August 14th, 2014
Make Every Day a Training Day
As the busiest time of year descends upon us, many door and window fabricators are finding quality labor in short supply. Many of the jobs in a window factory are quite repetitious and the plant environments are hot and dusty which leads to boredom, exhaustion and eventually attrition. In many areas, keeping a drug free environment also means alarmingly high attrition rates. The random drug testing is administered and all of the sudden, employers find they have quite a few employees to replace. So with so much turnover and so many windows to make, employee training becomes a critical element to the success of a manufacturing operation.
For this reason, many of the window manufacturers I am visiting have hired or are in the process of designating someone as a full-time trainer. This is obviously someone who intimately knows all of the critical procedures and job functions performed at various stages in the door or window manufacturing operation, and this person must have extremely good people skills.
The trainer’s job goes beyond just teaching employees how to perform various job functions. He or she can also have a huge impact on employee morale and teamwork. By teaching employees how to work as a team, setting up goals and rewarding the teams for achieving daily and weekly production and quality goals, the trainer helps to minimize the attrition rate, improve output and maximize product quality. A key ability of a superior trainer is to make the individual feel a part of something much bigger. The trainer takes employees performing specific tasks and transcends their role from that of an individual role to that of a team function. The individual then identifies him or herself with a bigger picture as part of a production team, as opposed to someone just cleaning corners or installing lock sets. Employees so conditioned in this manner feel the satisfaction and camaraderie that goes along with being part of a successful production team.
Working in a window plant in the hot summer months can be a very demanding job both from a physical and mental standpoint. “Many times when we bring employees in from a temp agency, some of them will be gone by noon,” says one production manager. “Many of today’s young people just do not have a strong work ethic,” he feels. But this same manager goes on to say that, “when we get them involved with their co-workers, forming production teams with goals and rewards, they are much more likely to stick around. It gives them a sense of being a part of something bigger!” This is where something as simple as company shirts or hats can also have a huge impact. Perhaps the IG line surpasses any previous daily production record. So the following week they are wearing new company hats. Something this simple can be a very powerful motivator since it builds team spirit, sets them apart and provides recognition for their accomplishments.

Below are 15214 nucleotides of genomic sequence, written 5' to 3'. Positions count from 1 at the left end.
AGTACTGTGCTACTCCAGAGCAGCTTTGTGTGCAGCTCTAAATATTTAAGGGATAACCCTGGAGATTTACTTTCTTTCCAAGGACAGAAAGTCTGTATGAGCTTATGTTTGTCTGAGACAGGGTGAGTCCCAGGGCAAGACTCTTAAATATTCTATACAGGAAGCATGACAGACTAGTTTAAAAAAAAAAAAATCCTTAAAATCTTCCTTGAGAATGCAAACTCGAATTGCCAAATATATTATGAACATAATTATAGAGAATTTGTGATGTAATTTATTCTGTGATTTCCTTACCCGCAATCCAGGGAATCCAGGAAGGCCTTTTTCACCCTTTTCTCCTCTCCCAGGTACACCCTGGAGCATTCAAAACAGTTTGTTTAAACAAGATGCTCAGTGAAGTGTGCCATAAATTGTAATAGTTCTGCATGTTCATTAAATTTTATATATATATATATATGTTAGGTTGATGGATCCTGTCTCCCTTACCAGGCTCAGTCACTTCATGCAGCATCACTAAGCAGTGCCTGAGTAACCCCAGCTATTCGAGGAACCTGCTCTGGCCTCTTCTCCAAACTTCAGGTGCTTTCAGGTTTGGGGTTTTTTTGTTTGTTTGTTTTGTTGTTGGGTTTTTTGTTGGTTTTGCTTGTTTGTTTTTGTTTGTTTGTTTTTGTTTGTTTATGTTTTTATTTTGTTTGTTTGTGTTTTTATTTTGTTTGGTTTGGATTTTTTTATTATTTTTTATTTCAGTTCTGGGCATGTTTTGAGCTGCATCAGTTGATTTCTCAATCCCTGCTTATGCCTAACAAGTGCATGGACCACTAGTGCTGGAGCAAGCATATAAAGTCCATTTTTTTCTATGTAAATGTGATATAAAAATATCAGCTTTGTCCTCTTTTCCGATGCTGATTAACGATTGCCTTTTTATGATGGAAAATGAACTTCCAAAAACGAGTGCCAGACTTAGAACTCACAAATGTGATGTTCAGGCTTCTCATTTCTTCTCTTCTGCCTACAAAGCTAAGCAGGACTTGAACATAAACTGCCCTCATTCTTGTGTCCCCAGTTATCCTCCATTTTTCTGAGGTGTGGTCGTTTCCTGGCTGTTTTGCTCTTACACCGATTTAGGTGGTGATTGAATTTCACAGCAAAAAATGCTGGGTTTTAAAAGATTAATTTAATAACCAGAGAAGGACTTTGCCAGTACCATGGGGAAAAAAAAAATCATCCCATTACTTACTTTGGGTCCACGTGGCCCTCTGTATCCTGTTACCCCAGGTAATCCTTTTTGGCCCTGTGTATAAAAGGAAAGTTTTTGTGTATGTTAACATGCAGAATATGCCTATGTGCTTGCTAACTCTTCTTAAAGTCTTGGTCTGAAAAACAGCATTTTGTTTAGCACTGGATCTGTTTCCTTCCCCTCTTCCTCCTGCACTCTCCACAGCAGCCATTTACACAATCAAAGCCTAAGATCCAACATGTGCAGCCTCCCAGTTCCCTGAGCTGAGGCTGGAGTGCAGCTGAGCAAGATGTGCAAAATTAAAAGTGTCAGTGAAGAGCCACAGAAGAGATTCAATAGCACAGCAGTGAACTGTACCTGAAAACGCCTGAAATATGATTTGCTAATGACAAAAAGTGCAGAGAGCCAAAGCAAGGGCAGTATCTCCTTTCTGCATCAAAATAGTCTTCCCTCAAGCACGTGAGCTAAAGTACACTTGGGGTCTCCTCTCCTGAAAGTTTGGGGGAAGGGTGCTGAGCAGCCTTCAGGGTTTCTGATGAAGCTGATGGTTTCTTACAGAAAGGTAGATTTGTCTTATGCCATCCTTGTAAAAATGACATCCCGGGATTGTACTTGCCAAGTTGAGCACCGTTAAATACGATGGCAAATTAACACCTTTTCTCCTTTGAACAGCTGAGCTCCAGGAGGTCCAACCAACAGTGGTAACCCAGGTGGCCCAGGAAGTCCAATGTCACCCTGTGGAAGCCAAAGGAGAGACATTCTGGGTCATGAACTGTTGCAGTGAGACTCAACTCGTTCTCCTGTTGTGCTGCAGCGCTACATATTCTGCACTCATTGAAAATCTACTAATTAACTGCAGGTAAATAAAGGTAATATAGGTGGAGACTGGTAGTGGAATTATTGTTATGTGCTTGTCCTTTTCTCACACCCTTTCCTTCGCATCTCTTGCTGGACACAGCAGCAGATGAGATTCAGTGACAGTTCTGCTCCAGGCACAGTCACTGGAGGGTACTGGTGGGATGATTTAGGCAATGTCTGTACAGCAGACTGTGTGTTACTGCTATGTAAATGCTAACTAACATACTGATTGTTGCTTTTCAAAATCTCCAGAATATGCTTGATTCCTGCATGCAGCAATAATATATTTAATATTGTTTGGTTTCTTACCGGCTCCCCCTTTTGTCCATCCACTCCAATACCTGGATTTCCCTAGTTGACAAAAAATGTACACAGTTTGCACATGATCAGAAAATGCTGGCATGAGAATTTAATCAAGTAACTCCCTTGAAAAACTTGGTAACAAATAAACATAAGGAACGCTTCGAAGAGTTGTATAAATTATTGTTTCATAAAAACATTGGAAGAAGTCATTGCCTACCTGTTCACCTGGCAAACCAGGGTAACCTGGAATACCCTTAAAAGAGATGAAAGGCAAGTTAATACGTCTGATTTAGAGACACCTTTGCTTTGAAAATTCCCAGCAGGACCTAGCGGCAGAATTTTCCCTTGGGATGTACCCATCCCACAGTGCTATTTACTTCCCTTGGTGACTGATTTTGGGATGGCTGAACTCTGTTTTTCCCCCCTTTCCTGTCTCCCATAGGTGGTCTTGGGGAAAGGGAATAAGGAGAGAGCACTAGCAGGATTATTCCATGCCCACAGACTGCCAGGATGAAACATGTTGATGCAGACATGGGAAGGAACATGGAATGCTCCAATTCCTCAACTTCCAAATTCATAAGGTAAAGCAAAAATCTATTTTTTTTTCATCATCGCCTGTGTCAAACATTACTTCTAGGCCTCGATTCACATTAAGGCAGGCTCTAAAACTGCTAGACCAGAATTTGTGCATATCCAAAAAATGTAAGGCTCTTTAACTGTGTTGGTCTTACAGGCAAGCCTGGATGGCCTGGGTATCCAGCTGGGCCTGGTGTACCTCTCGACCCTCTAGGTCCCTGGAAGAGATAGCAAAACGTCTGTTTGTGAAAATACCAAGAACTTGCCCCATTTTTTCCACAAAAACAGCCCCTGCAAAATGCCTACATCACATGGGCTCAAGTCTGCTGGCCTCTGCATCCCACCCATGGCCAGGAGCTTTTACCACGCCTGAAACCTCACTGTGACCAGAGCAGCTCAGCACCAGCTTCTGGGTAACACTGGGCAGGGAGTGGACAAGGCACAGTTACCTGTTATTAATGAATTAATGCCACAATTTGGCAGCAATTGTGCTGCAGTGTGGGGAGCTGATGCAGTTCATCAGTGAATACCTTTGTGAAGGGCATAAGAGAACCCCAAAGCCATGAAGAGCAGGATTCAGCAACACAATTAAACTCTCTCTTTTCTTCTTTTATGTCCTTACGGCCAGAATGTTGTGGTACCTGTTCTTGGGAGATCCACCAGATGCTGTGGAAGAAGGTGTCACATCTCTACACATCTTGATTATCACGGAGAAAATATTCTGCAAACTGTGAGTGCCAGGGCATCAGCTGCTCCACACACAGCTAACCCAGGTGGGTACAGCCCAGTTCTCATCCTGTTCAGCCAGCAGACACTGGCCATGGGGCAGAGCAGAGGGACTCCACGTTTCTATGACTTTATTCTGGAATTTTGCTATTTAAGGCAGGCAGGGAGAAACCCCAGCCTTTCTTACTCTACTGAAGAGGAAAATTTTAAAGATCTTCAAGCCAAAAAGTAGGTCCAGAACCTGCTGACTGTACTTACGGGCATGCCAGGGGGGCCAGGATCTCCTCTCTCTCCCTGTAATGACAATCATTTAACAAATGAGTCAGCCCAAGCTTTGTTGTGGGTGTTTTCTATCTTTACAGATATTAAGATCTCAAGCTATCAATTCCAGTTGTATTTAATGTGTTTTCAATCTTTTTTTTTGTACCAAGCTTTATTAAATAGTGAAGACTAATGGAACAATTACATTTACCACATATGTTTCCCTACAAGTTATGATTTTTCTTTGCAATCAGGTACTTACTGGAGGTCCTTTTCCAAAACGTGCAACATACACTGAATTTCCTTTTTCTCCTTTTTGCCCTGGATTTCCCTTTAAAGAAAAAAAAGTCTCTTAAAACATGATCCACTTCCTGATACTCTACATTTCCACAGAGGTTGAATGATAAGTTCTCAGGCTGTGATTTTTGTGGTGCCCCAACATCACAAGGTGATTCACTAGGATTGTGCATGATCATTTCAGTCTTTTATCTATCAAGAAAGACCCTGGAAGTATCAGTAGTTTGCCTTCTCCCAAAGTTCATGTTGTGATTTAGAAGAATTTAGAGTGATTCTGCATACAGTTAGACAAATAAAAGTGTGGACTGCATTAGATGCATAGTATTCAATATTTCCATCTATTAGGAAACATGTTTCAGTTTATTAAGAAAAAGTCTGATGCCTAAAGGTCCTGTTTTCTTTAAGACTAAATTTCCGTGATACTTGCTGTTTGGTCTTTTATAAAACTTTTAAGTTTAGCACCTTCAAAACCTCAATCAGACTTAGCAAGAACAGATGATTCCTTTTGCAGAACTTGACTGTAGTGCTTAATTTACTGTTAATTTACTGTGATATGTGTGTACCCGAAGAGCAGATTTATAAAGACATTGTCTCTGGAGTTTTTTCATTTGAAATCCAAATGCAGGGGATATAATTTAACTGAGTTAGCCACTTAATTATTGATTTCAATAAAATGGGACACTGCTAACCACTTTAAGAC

Cross training is also an extremely valuable concept, even though it is more difficult to pull off during the peak production months when units per hour must be maximized. However, in the long run it can pay valuable rewards. If one department is suddenly hit hard with absences, the production manager can pull people from other departments who have been cross trained for that department and can therefore help keep production rate and quality standards on track until the missing people come back or are replaced. Cross training is more easily achieved during the off peak months, but when sales and production quotas start heating up late fall, it can pay huge dividends.
Door and window plants present very challenging production environments. This is compounded by the fact that this is an extremely competitive industry, which tends to keep starting wage rates on the low end of the spectrum. However, by designating a highly skilled person with great people skills as a full-time production trainer, door and window companies can maintain and develop a highly skilled production team capable of supporting the sales team with high quality, cost-effective solutions for the company’s customer base. As one production manager put it, “It’s our people that make this company a winner!”